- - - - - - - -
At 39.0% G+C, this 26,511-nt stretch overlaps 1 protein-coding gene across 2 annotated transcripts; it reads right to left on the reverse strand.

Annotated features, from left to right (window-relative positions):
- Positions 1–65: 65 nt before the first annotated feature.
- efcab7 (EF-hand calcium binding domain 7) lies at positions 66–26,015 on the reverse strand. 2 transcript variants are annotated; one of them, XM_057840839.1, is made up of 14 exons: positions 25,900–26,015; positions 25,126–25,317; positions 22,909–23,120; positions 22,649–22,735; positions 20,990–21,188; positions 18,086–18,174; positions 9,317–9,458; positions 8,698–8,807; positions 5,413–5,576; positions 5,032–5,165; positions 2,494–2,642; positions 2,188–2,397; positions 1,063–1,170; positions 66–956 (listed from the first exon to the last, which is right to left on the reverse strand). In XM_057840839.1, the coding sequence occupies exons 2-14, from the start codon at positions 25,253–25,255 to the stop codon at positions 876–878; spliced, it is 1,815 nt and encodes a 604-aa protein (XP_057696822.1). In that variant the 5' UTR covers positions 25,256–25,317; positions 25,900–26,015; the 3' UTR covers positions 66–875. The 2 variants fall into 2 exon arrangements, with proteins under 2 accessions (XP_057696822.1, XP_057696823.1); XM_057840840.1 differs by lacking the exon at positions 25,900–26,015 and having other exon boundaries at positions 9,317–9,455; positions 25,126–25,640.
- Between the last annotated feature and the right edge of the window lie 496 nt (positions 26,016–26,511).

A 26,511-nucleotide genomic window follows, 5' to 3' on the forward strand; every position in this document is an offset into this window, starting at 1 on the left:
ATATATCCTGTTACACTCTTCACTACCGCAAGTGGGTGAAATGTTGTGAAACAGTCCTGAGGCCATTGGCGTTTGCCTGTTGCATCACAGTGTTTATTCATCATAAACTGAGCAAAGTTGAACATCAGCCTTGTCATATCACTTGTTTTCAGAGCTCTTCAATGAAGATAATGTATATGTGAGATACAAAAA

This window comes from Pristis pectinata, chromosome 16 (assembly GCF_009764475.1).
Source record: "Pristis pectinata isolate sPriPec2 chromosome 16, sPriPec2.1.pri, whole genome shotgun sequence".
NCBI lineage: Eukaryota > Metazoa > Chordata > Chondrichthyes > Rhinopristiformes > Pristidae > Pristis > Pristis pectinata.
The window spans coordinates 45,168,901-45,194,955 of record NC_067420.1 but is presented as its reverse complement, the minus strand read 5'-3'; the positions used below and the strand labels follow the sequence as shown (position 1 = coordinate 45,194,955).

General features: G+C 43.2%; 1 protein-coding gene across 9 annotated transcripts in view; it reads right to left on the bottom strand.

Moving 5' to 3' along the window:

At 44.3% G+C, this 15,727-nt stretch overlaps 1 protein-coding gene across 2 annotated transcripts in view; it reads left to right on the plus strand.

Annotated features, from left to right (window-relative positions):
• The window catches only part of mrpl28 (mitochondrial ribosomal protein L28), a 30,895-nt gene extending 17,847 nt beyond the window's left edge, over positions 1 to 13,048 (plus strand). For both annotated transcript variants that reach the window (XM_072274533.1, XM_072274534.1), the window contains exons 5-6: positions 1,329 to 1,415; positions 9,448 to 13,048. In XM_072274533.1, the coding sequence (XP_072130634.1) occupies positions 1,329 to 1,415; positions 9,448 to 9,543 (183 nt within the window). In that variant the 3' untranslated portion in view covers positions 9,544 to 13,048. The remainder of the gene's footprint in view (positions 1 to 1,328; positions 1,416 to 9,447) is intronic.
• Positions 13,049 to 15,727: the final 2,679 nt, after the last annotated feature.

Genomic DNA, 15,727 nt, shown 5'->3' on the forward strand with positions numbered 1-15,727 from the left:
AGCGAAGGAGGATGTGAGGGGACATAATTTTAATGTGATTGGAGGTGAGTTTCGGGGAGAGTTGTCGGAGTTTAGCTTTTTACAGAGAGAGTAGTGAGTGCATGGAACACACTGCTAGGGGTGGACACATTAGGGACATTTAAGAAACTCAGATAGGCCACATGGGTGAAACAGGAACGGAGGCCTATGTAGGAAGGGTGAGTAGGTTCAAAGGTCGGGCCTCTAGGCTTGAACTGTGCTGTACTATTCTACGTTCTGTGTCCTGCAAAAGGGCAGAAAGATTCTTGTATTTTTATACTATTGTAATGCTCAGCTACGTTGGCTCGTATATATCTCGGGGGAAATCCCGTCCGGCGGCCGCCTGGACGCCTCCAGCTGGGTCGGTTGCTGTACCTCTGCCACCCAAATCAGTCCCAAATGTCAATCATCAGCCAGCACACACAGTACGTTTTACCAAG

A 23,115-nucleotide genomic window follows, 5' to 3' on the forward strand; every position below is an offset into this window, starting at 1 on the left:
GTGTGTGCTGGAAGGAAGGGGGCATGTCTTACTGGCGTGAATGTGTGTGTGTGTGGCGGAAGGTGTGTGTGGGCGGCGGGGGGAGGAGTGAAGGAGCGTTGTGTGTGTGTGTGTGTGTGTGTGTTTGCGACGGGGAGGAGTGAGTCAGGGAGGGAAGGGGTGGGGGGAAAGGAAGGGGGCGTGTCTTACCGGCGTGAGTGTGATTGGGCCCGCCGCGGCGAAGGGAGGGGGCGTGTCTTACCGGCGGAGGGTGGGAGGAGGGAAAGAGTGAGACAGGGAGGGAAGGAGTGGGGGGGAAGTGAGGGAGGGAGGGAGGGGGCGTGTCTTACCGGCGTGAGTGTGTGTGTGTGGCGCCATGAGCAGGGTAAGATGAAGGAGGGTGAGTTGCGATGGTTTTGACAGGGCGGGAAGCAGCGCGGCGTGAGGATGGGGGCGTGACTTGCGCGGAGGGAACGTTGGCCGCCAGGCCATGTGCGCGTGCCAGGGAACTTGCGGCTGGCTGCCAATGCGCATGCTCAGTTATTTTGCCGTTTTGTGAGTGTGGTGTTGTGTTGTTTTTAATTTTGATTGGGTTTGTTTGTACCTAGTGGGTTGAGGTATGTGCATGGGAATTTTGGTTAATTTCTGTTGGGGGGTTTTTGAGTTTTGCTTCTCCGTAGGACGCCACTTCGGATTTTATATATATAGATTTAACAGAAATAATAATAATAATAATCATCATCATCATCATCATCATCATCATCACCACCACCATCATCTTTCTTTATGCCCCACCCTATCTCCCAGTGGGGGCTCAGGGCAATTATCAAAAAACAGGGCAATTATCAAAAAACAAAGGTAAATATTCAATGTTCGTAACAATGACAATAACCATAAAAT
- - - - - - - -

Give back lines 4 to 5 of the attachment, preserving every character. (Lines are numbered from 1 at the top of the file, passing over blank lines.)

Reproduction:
- efcab7 (EF-hand calcium binding domain 7) lies at positions 66–26,015 on the reverse strand. 2 transcript variants are annotated; one of them, XM_057840839.1, is made up of 14 exons: positions 25,900–26,015; positions 25,126–25,317; positions 22,909–23,120; positions 22,649–22,735; positions 20,990–21,188; positions 18,086–18,174; positions 9,317–9,458; positions 8,698–8,807; positions 5,413–5,576; positions 5,032–5,165; positions 2,494–2,642; positions 2,188–2,397; positions 1,063–1,170; positions 66–956 (listed from the first exon to the last, which is right to left on the reverse strand). In XM_057840839.1, the coding sequence occupies exons 2-14, from the start codon at positions 25,253–25,255 to the stop codon at positions 876–878; spliced, it is 1,815 nt and encodes a 604-aa protein (XP_057696822.1). In that variant the 5' UTR covers positions 25,256–25,317; positions 25,900–26,015; the 3' UTR covers positions 66–875. The 2 variants fall into 2 exon arrangements, with proteins under 2 accessions (XP_057696822.1, XP_057696823.1); XM_057840840.1 differs by lacking the exon at positions 25,900–26,015 and having other exon boundaries at positions 9,317–9,455; positions 25,126–25,640.
- Between the last annotated feature and the right edge of the window lie 496 nt (positions 26,016–26,511).